Among ACT UP activists, the reaction was skeptical. “While price reductions are a positive step, the recent drug company announcement is also a public relations move. Industry is busy planting news stories in the Financial Times and other outlets claiming that pricing is no longer the problem, and that African nations are unwilling or too corrupt or incompetent to take advantage of this offer,” said Abdul Hakim of ACT UP. “But at this year’s World Health Assembly, PhRMA’s fear moved closer to reality: empowered developing nations demanded and won unfettered rights to pursue creating autonomous, sustainable programs for affordable medication access.”
In response to both the President’s EO and the announcement by the drug companies, ACT UP reasserted several demands:
1. Deep price reductions for people with HIV in developing nations
2. Agreement from firms that hold patents to grant voluntary licenses for alternative drug production and importation by poor countries
3. Reduced corporate drug prices must not require an agreement by a country to abandon compulsory licensing and parallel importing
4. Significant price reduction must cover all drugs used to treat HIV, not only anti-viral drugs
5. An open and transparent development of policy, involving local representatives and consumers at all levels
6. Suspension of lawsuits against nations that use strategies like compulsory licensing and parallel importing
ACT UP’s role continues to be crucial in challenging administration policy and corporate profiteering, and it reveals a sea change within the organization itself. In the late 1980s and much of the 1990s, ACT UP New York served as a model for chapters that sprang up around the U.S., and New York led the movement for access to AIDS drugs, housing for people with HIV, sane education and prevention policies, and universal health care. As members began to fall away, through death, burn-out, attraction to other activist venues, the smothering effect of a president who claimed to “feel our pain” while offering some access and a few concessions, and many other reasons, ACT UP New York’s presence faded.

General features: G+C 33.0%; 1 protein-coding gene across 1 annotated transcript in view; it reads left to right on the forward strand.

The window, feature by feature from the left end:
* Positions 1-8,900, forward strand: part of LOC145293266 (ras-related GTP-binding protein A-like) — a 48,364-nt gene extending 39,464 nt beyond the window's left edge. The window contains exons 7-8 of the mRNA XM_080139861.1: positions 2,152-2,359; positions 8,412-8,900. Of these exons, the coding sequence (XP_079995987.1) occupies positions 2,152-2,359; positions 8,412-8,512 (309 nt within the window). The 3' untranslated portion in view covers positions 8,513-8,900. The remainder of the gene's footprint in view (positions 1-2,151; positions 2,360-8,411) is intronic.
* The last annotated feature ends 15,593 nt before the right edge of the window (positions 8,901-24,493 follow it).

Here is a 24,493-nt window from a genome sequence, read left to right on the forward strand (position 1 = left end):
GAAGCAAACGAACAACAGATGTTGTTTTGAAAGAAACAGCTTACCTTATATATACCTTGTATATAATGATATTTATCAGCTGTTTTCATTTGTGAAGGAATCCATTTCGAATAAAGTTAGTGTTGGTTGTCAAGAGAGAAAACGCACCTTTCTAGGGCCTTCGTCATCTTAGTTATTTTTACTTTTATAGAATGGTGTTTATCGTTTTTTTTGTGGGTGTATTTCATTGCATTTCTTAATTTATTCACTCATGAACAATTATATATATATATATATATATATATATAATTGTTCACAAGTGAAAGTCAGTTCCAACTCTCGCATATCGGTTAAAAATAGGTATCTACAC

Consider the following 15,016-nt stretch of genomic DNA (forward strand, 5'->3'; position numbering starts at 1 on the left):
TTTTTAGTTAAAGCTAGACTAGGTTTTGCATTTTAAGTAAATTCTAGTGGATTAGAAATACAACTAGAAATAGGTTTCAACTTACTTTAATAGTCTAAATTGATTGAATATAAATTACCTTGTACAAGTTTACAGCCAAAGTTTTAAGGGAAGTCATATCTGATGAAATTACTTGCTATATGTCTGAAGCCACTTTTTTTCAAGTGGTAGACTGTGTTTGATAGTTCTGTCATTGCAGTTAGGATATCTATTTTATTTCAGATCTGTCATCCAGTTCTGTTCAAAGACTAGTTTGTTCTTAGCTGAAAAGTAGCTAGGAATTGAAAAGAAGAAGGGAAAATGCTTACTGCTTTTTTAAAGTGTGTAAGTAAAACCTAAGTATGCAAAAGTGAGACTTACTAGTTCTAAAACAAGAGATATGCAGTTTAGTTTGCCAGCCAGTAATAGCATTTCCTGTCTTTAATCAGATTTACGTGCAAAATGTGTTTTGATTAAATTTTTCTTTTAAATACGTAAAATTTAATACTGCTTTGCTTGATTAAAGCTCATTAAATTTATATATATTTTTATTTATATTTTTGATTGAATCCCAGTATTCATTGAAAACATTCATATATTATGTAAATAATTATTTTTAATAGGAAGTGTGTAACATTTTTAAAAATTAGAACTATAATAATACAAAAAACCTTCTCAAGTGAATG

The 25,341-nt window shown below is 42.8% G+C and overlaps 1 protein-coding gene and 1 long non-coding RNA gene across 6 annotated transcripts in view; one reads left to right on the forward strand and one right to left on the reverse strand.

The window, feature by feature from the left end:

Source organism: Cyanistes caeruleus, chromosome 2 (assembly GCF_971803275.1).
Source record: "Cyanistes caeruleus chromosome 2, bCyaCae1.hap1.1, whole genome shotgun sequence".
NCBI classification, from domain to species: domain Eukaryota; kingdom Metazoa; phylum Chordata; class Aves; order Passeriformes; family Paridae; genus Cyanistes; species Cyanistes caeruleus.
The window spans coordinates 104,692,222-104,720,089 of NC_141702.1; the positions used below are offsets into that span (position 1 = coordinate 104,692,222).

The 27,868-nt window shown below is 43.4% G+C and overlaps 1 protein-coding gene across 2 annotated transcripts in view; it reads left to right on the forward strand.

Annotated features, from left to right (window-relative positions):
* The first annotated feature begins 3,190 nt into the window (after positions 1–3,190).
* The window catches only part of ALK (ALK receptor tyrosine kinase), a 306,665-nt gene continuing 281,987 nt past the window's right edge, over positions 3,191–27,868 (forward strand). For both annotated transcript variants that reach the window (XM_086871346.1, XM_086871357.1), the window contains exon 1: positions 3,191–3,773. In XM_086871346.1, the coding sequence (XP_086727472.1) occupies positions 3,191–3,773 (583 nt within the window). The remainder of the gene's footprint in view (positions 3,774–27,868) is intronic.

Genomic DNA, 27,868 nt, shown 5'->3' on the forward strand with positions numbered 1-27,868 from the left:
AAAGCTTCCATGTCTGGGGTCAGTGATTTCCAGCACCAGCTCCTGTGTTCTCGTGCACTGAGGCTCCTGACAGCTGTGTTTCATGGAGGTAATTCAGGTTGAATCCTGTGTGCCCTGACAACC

By the end of the 1990s, Philadelphia had become the center of ACT UP activity. ACT UP Philly took the lead on the crisis of drug access in developing nations. Its membership displays the changing demographic of AIDS. At a major demonstration on October 8, 1999 at the office of USTR Charlene Barshefsky in Washington, DC, the overwhelming majority of participants were bused in from Philadelphia, and out of over 500 protestors, at least 90 percent were African American, a fact ignored by both mainstream and gay media.
Fourteen people were arrested for lying down in the street in an act of civil disobedience. ACT UP Philly also organized protests to coincide with World AIDS Day and the WTO summit in Seattle on November 30 and December 1, and sent buses to the mid-April protests at the World Bank and International Monetary Fund in Washington, DC. Some ACT UP members and others reported severe abuse by DC police and U.S. Marshals.
ACT UP Philadelphia suffered a tremendous blow on May 10 with the death of Kiyoshi Kuromiya, a long-time activist for the rights and well being of queers and people with HIV. Kiyoshi founded and published the Critical Path AIDS Project newsletter and source of information on access to aggressive HIV treatments. Philadelphia FIGHT, its fiscal sponsor, said it would continue the work of Critical Path, under the interim leadership of Julie Davids, founder of Project TEACH (Treatment Education Activists Combating HIV). Z
Scott McLarty is active in the DC Statehood Green Party and has participated in ACT UP.